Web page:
On 13 September, Payne and Dutton issued a joint statement with their counterparts from the Republic of Korea, following the Fifth Foreign and Defence Ministers’ 2+2 Meeting in Seoul. The Ministers reaffirmed their “strong cooperative relations in a wide range of sectors, underpinned by the shared values of freedom, democracy, universal human rights and rule of law, as well as mutual respect, trust and close people-to-people ties, and a commitment to an open, inclusive and prosperous Indo-Pacific region.” They further discussed cooperation on COVID-19 recovery, defence and security.

Morrison, Hunt and Payne announced that an additional one million Moderna doses have been secured from European Union member states “to further bolster Australia’s vaccination programme” on 12 September. The doses have been sourced from “surplus vaccines destined for Spain, Czech Republic, Portugal and Bulgaria”. Payne stated that the agreement “further demonstrates the important role our diplomats play and the strength of Australia’s bonds with European nations and the European Union.”

On 14 September, Payne, alongside Minister for Employment Stuart Robert and Minister for International Development and the Pacific Zed Seselja, announced the first stage of reforms to Australia’s labour mobility programs. The Pacific Labour Scheme (PLS) and the Seasonal Worker Program (SWP) will be “easier to access, protect worker welfare, and better meet the workforce needs of regional Australia.” The Ministers noted that the initial stage of reforms include a “single streamlined application process for both the PLS and SWP offering more flexibility and less red tape.” Shadow Minister for Foreign Affairs Penny Wong argued that the changes “fail to address the most critical issues that the schemes are currently facing,” including “the vulnerability of Pacific workers to mistreatment” and “the urgent need for … a national quarantine system.”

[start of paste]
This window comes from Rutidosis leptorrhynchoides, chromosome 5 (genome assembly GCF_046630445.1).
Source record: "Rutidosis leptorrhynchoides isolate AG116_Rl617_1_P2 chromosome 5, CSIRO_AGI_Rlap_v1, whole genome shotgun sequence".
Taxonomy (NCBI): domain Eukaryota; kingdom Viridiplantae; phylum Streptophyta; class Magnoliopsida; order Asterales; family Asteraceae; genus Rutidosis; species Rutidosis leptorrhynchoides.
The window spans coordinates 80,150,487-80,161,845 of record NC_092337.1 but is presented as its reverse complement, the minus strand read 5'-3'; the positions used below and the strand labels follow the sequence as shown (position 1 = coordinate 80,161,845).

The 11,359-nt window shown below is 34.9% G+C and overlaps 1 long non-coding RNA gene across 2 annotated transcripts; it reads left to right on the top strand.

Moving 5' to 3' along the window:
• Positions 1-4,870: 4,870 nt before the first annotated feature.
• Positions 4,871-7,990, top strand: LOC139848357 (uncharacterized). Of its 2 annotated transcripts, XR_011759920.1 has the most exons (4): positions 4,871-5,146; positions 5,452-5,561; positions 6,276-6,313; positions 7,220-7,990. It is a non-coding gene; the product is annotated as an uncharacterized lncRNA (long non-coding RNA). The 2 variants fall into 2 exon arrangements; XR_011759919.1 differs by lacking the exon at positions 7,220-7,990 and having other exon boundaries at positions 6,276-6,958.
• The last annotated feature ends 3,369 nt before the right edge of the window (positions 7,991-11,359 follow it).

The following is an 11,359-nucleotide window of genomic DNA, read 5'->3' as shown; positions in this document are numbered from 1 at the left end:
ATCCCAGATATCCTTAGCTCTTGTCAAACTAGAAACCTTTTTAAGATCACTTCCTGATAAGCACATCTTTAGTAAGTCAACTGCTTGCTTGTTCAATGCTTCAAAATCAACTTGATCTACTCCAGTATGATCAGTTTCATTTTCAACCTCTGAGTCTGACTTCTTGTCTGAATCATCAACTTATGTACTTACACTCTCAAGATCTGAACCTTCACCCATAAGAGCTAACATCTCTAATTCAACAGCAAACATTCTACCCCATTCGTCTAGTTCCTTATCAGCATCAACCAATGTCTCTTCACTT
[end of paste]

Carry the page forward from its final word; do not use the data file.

Payne, alongside her MIKTA counterparts from Mexico, Indonesia, the Republic of Korea, and Turkey, issued a statement on the situation in Afghanistan on 10 September. The Ministers expressed their “deep concern with the unfolding situation” and that they “continue to monitor developments closely.” They further condemned “the evil and calculated terrorist attack at the Hamid Karzai International Airport” and called on the Taliban to “observe international humanitarian law.”

On 13 September, Minister for Home Affairs Karen Andrews virtually delivered a speech at the Australian Strategic Policy Institute on “the road from 9/11”. Andrews stated that “the road from 9/11 has not reached its end – it never will. It is a road that will continue to wind and turn. We may yet see some familiar places along the way, and there will no doubt be fresh challenges ahead. But over the past 20 years, the overwhelming majority of Australians have come together to reject terrorist ideologies … we’ve kept each other safe from mass casualty attacks … and we’ve bult a strong framework for managing the threat. I have full confidence that the next 20 years will only see more of the same.”

Andrews and Robert issued a media release on 13 September detailing the appointment of Accenture to deliver the Digital Passenger Declaration (DPD) as “the next step in preparation for reopening Australia to international travel at scale.” Andrews noted that the DPD “will support the safe re-opening of Australia’s international borders, by providing digitally-verified COVID-19 vaccination details.”

On 15 September, Minister for Trade Dan Tehan announced that he had signed a new Australia-Bangladesh Trade and Investment Framework Arrangement with his Bangladeshi counterpart, Tipu Munshi. Tehan stated that “the Morrison Government is working to energise and expand the trade relationship between Australia and Bangladesh, to support jobs and business opportunities in both countries.”

Minister for Immigration Alex Hawke issued a media release on 14 September which detailed additional flexibility to citizenship applications for all distinguished talent visa holders and athletes in the Australian Commonwealth Games team. Hawke stated that “the unique work and travel demands on some of our most highly distinguished prospective Australians should not preclude them from making the cut.”

On 13 September, Leader of the Opposition Anthony Albanese published an opinion piece in the Australian which noted that Labor will “make climate central to the US alliance.” Albanese argued that “Australia’s action on climate change will shape whether our interests prosper in partnership with our neighbours and our US ally. On coming to office, I will make comprehensive US-Australia co-operation on climate change a hallmark of our alliance.”